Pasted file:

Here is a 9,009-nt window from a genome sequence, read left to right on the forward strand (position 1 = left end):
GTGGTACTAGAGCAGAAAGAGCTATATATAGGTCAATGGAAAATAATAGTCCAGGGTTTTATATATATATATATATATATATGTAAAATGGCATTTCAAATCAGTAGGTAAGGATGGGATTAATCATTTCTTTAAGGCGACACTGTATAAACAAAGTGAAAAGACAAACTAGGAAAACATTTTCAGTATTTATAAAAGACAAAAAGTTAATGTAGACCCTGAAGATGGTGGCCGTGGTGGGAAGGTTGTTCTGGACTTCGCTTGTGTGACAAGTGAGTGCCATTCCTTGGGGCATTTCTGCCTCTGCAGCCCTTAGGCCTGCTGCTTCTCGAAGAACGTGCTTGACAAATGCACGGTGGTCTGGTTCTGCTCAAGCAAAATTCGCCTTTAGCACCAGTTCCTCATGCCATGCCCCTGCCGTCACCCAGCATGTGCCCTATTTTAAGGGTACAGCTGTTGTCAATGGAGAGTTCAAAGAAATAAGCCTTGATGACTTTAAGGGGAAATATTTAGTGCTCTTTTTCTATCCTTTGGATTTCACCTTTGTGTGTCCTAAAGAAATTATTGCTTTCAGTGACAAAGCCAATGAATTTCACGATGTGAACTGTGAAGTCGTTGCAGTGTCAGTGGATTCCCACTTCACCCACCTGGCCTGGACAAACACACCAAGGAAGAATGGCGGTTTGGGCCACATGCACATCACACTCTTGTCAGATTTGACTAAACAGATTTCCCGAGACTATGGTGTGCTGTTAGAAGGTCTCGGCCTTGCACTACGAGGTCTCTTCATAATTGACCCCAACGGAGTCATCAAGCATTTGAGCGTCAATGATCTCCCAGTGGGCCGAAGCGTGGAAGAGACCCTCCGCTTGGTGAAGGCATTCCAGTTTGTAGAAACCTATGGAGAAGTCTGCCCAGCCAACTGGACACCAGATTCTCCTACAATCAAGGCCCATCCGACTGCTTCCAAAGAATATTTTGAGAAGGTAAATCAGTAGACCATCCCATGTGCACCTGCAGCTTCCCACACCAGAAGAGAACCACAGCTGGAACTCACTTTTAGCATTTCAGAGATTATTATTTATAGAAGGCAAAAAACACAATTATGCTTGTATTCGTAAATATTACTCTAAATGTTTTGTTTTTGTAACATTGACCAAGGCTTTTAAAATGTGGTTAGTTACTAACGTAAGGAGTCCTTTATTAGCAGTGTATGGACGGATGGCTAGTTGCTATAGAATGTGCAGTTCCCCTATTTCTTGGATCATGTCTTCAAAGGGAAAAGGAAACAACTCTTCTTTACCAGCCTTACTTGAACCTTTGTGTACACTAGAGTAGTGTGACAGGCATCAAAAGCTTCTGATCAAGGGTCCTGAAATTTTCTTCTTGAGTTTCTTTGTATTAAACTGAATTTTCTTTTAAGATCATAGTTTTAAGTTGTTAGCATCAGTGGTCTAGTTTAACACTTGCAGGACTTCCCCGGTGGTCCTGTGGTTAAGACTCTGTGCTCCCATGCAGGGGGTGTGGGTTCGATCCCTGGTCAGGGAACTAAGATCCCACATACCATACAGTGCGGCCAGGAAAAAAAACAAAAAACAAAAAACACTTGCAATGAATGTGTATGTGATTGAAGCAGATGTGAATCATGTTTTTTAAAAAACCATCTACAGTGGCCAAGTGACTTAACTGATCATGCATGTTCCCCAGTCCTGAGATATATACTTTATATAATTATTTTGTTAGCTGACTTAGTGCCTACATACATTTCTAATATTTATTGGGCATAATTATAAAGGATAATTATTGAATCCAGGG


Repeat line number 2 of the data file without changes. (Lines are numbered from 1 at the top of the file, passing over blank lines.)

GTGGTACTAGAGCAGAAAGAGCTATATATAGGTCAATGGAAAATAATAGTCCAGGGTTTTATATATATATATATATATATATGTAAAATGGCATTTCAAATCAGTAGGTAAGGATGGGATTAATCATTTCTTTAAGGCGACACTGTATAAACAAAGTGAAAAGACAAACTAGGAAAACATTTTCAGTATTTATAAAAGACAAAAAGTTAATGTAGACCCTGAAGATGGTGGCCGTGGTGGGAAGGTTGTTCTGGACTTCGCTTGTGTGACAAGTGAGTGCCATTCCTTGGGGCATTTCTGCCTCTGCAGCCCTTAGGCCTGCTGCTTCTCGAAGAACGTGCTTGACAAATGCACGGTGGTCTGGTTCTGCTCAAGCAAAATTCGCCTTTAGCACCAGTTCCTCATGCCATGCCCCTGCCGTCACCCAGCATGTGCCCTATTTTAAGGGTACAGCTGTTGTCAATGGAGAGTTCAAAGAAATAAGCCTTGATGACTTTAAGGGGAAATATTTAGTGCTCTTTTTCTATCCTTTGGATTTCACCTTTGTGTGTCCTAAAGAAATTATTGCTTTCAGTGACAAAGCCAATGAATTTCACGATGTGAACTGTGAAGTCGTTGCAGTGTCAGTGGATTCCCACTTCACCCACCTGGCCTGGACAAACACACCAAGGAAGAATGGCGGTTTGGGCCACATGCACATCACACTCTTGTCAGATTTGACTAAACAGATTTCCCGAGACTATGGTGTGCTGTTAGAAGGTCTCGGCCTTGCACTACGAGGTCTCTTCATAATTGACCCCAACGGAGTCATCAAGCATTTGAGCGTCAATGATCTCCCAGTGGGCCGAAGCGTGGAAGAGACCCTCCGCTTGGTGAAGGCATTCCAGTTTGTAGAAACCTATGGAGAAGTCTGCCCAGCCAACTGGACACCAGATTCTCCTACAATCAAGGCCCATCCGACTGCTTCCAAAGAATATTTTGAGAAGGTAAATCAGTAGACCATCCCATGTGCACCTGCAGCTTCCCACACCAGAAGAGAACCACAGCTGGAACTCACTTTTAGCATTTCAGAGATTATTATTTATAGAAGGCAAAAAACACAATTATGCTTGTATTCGTAAATATTACTCTAAATGTTTTGTTTTTGTAACATTGACCAAGGCTTTTAAAATGTGGTTAGTTACTAACGTAAGGAGTCCTTTATTAGCAGTGTATGGACGGATGGCTAGTTGCTATAGAATGTGCAGTTCCCCTATTTCTTGGATCATGTCTTCAAAGGGAAAAGGAAACAACTCTTCTTTACCAGCCTTACTTGAACCTTTGTGTACACTAGAGTAGTGTGACAGGCATCAAAAGCTTCTGATCAAGGGTCCTGAAATTTTCTTCTTGAGTTTCTTTGTATTAAACTGAATTTTCTTTTAAGATCATAGTTTTAAGTTGTTAGCATCAGTGGTCTAGTTTAACACTTGCAGGACTTCCCCGGTGGTCCTGTGGTTAAGACTCTGTGCTCCCATGCAGGGGGTGTGGGTTCGATCCCTGGTCAGGGAACTAAGATCCCACATACCATACAGTGCGGCCAGGAAAAAAAACAAAAAACAAAAAACACTTGCAATGAATGTGTATGTGATTGAAGCAGATGTGAATCATGTTTTTTAAAAAACCATCTACAGTGGCCAAGTGACTTAACTGATCATGCATGTTCCCCAGTCCTGAGATATATACTTTATATAATTATTTTGTTAGCTGACTTAGTGCCTACATACATTTCTAATATTTATTGGGCATAATTATAAAGGATAATTATTGAATCCAGGG